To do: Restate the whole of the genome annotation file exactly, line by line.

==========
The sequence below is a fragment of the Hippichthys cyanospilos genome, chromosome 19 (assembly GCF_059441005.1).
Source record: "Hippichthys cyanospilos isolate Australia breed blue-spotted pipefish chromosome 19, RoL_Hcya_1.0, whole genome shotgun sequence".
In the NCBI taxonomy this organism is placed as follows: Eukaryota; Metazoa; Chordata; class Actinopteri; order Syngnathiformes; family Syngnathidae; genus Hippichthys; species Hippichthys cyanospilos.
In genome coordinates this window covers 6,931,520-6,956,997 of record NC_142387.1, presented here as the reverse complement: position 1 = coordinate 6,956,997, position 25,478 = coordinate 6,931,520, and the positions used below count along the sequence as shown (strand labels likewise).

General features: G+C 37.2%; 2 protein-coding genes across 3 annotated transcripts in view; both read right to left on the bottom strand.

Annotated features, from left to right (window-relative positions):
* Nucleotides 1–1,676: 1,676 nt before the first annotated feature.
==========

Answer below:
The sequence below is a fragment of the Hippichthys cyanospilos genome, chromosome 19 (assembly GCF_059441005.1).
Source record: "Hippichthys cyanospilos isolate Australia breed blue-spotted pipefish chromosome 19, RoL_Hcya_1.0, whole genome shotgun sequence".
In the NCBI taxonomy this organism is placed as follows: Eukaryota; Metazoa; Chordata; class Actinopteri; order Syngnathiformes; family Syngnathidae; genus Hippichthys; species Hippichthys cyanospilos.
In genome coordinates this window covers 6,931,520-6,956,997 of record NC_142387.1, presented here as the reverse complement: position 1 = coordinate 6,956,997, position 25,478 = coordinate 6,931,520, and the positions used below count along the sequence as shown (strand labels likewise).

General features: G+C 37.2%; 2 protein-coding genes across 3 annotated transcripts in view; both read right to left on the bottom strand.

Annotated features, from left to right (window-relative positions):
* Nucleotides 1–1,676: 1,676 nt before the first annotated feature.